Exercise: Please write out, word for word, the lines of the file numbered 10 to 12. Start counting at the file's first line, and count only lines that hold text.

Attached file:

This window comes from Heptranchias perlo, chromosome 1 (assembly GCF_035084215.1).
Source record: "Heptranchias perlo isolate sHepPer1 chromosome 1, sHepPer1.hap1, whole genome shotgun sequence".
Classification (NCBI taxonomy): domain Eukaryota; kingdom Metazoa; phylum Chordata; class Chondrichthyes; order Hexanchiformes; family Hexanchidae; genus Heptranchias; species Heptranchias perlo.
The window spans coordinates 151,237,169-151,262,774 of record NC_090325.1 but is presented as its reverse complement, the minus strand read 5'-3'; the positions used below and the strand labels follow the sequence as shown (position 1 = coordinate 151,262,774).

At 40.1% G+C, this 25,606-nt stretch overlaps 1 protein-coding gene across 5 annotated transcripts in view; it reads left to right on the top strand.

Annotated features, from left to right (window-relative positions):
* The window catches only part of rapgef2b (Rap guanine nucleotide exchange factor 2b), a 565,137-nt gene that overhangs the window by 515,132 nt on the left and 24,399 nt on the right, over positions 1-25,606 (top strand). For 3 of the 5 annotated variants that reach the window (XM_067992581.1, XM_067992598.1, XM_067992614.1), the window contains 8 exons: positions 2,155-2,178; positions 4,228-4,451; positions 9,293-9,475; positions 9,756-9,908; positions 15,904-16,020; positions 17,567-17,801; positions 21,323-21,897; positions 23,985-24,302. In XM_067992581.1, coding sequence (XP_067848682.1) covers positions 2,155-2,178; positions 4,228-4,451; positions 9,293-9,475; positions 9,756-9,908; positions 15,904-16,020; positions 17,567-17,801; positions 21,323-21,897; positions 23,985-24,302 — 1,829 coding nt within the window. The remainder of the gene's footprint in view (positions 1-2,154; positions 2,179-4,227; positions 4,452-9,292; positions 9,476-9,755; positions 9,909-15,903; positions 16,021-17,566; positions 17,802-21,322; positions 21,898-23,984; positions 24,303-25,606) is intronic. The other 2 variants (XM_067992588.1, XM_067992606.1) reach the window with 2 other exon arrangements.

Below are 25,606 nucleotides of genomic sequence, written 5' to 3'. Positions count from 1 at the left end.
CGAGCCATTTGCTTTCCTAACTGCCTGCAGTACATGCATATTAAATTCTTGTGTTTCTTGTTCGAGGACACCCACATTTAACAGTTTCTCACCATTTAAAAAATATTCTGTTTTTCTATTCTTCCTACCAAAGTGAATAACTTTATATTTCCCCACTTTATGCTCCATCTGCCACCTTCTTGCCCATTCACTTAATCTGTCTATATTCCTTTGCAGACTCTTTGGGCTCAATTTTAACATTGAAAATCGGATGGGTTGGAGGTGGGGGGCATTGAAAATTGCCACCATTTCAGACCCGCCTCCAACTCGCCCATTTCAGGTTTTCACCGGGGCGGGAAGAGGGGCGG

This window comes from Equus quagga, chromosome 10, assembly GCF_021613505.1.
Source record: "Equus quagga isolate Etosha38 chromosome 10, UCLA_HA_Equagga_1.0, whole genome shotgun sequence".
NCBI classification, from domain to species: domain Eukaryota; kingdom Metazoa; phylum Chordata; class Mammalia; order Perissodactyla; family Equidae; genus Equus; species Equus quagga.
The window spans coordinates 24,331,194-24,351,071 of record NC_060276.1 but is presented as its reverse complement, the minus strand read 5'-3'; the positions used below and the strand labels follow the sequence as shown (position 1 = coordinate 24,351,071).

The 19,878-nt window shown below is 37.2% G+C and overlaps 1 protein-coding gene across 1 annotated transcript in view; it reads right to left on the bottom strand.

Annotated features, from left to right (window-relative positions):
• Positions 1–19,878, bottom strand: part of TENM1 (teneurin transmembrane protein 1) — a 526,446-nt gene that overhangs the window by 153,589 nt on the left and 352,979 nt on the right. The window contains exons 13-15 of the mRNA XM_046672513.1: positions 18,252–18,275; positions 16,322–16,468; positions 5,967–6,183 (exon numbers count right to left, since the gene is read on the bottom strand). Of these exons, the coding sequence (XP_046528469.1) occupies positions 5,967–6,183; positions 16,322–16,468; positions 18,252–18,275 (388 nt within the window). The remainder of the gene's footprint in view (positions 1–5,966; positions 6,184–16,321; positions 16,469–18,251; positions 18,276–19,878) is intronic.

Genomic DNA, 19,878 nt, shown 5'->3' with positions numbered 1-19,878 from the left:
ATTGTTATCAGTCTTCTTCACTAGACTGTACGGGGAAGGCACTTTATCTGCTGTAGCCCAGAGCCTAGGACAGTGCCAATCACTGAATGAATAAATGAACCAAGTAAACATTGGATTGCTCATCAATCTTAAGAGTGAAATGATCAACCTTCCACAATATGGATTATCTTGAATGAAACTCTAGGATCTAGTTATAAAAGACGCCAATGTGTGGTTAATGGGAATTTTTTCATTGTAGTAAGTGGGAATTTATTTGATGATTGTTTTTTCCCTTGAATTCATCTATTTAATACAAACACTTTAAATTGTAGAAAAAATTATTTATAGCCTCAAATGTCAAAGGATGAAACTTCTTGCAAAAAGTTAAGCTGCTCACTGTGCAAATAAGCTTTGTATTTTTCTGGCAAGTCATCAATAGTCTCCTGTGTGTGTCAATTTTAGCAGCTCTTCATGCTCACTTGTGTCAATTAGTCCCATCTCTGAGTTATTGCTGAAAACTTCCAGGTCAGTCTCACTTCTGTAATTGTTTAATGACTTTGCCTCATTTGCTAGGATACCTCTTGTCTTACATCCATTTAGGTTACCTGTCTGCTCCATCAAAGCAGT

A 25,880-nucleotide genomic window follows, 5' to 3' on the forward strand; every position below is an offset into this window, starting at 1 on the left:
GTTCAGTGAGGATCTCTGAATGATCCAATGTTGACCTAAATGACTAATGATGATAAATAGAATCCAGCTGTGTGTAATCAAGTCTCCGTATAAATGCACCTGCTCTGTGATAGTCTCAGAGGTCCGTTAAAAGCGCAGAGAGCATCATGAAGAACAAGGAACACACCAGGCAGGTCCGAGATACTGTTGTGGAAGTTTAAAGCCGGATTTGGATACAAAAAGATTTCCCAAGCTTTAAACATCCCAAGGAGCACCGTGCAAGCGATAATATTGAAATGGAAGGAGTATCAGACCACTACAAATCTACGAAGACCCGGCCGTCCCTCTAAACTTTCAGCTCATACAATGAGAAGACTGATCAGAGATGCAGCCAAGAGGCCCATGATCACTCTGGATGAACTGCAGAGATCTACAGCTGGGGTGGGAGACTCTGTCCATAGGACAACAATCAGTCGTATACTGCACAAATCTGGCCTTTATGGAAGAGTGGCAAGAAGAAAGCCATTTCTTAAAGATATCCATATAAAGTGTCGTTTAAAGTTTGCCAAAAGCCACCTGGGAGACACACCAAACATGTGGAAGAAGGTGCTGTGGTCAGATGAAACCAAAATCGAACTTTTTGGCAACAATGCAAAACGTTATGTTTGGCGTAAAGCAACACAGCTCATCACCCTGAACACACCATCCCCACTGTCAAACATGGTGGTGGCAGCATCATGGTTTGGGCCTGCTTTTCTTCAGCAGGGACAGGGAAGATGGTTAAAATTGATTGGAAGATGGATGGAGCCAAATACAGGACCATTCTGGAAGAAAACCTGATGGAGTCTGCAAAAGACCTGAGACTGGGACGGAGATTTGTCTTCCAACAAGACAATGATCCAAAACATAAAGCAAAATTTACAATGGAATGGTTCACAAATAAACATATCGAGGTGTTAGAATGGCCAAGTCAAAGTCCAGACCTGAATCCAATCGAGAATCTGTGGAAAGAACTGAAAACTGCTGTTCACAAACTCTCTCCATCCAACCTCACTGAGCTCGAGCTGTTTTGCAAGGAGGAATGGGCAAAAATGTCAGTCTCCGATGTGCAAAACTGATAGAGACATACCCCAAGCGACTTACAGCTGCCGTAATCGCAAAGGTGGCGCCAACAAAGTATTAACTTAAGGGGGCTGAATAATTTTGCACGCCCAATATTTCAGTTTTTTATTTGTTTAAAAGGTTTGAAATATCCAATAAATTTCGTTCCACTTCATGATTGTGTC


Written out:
This window comes from Equus quagga, chromosome 10, assembly GCF_021613505.1.
Source record: "Equus quagga isolate Etosha38 chromosome 10, UCLA_HA_Equagga_1.0, whole genome shotgun sequence".
NCBI classification, from domain to species: domain Eukaryota; kingdom Metazoa; phylum Chordata; class Mammalia; order Perissodactyla; family Equidae; genus Equus; species Equus quagga.